Participants’ Sharing: The facilitator invites the participants to shine light on the aspirant’s practice. Practices which encourage deep listening and loving speech are explained, such as: bowing in and out to signal the desire to start and finish speaking; enjoying the sound of the bell at the end of each sharing; and conscious breathing throughout.

To encourage and support the aspirant, the participants share any nourishing and beneficial impact the aspirant has had on them. In addition, they can mention several growing edges they see in the aspirant, one or two seeds they would like to water and encourage to grow even more. The aspirant receives what is said with an open heart, in silence.

Sit: After everyone who wants to has spoken, there are a few minutes of sitting meditation.

Dialogue: The facilitator may then invite the aspirant and par­ticipants to share with each other questions that have arisen or responses to something that has been said.

Seek Consensus: If the practitioner is an aspirant applying to receive the trainings, and support of the participants by consen­sus is requested, the facilitator states: ________has requested to receive the Fourteen Mindfulness Trainings and join the core community of the Order of Interbeing at ____________on ______date________.

Are there any questions, concerns, or doubts that anyone would like to put into the circle at this time? If someone speaks, discussion of the concern or question follows, after which the fa­cilitator again poses the statement. If no one speaks, the facilitator makes the statement again. After the facilitator has repeated the statement three times with no one choosing to speak, the facilitator acknowledges with joy that the group has reached consensus to support the aspirant’s application. If there is not yet consensus, it is acknowledged that more reflection would be appropriate and this is scheduled.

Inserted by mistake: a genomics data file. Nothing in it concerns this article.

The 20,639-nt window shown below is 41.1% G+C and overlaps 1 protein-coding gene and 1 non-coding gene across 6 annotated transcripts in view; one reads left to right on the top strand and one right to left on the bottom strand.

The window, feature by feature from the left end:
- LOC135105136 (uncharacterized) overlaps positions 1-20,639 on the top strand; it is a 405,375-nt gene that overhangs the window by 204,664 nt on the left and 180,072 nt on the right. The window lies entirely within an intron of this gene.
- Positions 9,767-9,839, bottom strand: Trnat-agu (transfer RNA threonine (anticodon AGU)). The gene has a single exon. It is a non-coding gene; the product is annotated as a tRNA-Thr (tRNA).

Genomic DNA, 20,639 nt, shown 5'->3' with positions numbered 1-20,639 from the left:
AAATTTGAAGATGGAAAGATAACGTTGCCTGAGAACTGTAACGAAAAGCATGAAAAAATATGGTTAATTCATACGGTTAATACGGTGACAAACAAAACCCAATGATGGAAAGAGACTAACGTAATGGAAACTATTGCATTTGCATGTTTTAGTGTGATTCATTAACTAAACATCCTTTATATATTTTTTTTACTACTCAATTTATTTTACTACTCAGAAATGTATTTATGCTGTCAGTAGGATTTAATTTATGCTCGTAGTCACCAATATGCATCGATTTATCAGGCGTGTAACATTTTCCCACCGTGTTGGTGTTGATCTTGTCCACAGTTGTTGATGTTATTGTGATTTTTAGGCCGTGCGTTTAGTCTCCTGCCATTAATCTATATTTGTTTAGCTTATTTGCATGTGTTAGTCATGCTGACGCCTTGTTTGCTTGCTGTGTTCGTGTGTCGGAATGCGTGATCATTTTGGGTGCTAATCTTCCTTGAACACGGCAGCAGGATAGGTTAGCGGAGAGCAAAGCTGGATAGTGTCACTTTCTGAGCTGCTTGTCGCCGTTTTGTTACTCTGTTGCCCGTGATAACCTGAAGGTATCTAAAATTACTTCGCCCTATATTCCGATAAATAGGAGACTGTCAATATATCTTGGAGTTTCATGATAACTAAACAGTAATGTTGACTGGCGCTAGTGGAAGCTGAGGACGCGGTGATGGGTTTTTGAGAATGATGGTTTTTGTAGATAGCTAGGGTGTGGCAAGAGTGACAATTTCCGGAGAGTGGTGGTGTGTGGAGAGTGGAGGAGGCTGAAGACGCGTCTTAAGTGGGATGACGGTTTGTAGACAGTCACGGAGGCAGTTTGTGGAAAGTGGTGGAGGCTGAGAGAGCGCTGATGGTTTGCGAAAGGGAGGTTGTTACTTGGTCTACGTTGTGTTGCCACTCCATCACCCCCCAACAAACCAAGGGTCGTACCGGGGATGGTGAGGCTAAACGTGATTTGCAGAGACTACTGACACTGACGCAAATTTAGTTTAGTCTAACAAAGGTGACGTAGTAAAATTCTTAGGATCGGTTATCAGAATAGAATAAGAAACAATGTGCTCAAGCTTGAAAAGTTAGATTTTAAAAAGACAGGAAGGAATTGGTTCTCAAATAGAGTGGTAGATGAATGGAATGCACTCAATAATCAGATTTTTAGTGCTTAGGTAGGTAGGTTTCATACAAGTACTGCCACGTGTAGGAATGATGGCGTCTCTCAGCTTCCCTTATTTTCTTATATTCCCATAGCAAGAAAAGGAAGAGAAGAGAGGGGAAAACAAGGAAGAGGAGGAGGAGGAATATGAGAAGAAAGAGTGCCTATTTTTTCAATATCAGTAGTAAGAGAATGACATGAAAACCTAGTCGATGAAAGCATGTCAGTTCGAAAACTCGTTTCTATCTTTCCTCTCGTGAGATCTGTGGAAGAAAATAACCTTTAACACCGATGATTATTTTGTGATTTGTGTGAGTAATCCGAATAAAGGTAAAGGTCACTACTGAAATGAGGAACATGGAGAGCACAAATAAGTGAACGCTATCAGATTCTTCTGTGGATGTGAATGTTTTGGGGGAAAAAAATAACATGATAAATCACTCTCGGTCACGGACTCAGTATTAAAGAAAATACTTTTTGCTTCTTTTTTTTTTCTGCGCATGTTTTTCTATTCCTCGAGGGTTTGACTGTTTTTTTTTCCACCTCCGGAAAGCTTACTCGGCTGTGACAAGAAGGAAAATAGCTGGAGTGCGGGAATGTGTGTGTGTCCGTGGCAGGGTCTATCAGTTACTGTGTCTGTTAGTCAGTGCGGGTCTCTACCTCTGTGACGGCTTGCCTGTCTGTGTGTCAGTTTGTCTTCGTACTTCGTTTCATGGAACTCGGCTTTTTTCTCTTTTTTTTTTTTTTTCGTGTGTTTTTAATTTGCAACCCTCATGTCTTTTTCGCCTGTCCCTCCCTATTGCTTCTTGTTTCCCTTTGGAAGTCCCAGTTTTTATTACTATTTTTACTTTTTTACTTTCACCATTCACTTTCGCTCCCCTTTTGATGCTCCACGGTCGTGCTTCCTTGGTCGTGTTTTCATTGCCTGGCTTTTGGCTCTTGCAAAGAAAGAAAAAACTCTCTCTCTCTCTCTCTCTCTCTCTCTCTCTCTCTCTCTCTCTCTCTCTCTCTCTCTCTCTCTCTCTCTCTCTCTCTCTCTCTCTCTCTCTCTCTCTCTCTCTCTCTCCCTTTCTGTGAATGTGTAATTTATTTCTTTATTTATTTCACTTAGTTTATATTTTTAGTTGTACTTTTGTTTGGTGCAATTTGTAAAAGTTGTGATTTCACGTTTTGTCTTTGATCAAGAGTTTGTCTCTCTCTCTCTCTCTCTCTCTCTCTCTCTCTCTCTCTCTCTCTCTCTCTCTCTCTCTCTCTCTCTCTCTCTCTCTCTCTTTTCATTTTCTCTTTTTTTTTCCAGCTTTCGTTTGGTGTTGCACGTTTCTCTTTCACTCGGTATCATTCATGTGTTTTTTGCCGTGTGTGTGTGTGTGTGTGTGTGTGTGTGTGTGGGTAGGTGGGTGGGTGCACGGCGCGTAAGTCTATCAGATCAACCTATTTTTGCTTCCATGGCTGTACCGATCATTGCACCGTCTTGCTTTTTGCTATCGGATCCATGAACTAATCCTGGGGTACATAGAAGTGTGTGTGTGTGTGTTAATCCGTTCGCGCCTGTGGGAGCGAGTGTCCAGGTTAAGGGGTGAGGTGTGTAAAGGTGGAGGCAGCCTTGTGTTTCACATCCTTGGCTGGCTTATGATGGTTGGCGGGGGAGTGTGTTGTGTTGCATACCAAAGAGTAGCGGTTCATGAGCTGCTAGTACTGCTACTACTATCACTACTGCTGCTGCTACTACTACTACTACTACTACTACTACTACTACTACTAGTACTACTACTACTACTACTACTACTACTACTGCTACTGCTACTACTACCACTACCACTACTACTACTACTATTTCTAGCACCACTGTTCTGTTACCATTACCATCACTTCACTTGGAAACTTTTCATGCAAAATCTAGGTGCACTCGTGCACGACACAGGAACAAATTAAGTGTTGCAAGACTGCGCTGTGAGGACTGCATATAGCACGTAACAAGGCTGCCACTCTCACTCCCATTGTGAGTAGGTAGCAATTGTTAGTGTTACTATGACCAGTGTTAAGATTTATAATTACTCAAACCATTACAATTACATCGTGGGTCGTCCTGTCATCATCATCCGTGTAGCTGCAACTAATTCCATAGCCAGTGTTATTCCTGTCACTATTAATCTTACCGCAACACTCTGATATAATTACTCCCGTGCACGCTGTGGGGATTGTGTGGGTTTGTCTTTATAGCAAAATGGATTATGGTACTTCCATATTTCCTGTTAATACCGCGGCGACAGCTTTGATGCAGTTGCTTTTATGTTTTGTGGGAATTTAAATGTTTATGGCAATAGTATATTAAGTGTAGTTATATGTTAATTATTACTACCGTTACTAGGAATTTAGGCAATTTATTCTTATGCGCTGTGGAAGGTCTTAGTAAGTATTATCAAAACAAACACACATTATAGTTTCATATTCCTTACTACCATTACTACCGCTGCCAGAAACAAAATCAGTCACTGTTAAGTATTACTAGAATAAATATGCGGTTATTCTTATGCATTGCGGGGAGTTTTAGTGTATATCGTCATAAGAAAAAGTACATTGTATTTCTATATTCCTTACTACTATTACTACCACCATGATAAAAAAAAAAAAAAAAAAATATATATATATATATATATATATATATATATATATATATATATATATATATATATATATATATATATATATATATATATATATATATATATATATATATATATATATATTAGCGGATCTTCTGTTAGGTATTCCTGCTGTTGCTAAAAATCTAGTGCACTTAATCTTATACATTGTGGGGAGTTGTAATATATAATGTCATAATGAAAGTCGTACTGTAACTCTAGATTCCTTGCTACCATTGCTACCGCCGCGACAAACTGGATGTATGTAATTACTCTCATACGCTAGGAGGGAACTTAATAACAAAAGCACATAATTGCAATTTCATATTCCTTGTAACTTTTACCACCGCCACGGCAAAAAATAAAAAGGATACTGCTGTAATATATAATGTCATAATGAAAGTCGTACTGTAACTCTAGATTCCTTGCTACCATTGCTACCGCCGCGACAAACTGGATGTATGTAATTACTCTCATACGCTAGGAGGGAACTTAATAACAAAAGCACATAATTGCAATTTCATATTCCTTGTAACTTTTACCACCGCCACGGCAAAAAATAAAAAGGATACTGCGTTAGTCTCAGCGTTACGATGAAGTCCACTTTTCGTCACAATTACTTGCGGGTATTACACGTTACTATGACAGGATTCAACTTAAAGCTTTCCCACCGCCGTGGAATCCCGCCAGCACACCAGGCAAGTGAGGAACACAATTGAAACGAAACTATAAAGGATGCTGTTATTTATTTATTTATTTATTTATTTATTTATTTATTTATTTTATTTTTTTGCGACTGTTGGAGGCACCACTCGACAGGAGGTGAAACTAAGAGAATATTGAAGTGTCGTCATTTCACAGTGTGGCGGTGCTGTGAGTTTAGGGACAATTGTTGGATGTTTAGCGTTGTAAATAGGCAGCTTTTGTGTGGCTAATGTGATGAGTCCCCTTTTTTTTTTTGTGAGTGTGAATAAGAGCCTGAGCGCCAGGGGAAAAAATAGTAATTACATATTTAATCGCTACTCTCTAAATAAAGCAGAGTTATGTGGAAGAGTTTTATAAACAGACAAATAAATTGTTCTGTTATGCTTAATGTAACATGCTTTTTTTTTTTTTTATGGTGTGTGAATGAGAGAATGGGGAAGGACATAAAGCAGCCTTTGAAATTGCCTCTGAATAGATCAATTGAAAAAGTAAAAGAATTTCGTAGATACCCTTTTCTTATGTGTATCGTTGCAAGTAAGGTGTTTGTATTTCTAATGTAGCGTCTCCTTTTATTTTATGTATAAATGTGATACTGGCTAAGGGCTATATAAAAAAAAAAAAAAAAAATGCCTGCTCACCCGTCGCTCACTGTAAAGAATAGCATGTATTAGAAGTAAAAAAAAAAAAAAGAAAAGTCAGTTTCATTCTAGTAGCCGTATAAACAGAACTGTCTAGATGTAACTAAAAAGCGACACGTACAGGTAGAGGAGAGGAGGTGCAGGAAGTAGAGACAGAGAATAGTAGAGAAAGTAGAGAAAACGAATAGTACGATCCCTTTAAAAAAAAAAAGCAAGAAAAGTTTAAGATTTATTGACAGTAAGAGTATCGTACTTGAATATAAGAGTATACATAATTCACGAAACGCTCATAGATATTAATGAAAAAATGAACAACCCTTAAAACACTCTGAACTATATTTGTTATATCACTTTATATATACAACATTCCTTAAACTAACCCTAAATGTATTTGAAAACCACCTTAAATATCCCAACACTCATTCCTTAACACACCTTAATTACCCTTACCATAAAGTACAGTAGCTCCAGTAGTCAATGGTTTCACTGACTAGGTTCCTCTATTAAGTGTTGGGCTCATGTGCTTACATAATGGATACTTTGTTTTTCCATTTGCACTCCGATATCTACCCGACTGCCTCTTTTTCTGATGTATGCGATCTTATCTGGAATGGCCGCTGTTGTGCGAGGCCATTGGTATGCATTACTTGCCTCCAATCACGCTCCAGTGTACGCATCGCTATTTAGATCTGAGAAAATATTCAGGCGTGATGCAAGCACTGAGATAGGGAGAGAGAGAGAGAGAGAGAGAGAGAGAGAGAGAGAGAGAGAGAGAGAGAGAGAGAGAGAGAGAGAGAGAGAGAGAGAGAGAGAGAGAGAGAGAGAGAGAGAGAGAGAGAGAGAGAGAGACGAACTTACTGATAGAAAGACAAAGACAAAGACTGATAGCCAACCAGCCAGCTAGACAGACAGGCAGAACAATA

If the practitioner is not an aspirant, the group may enjoy a few minutes of sitting meditation, and offer gratitude to each other.

Bell: Followed by informal conversation, hugging meditation, and tea.

Lyn Fine, True Goodness, is a Dharma teacher guiding several Sanghas in the San Francisco bay area.

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Love in Our Generation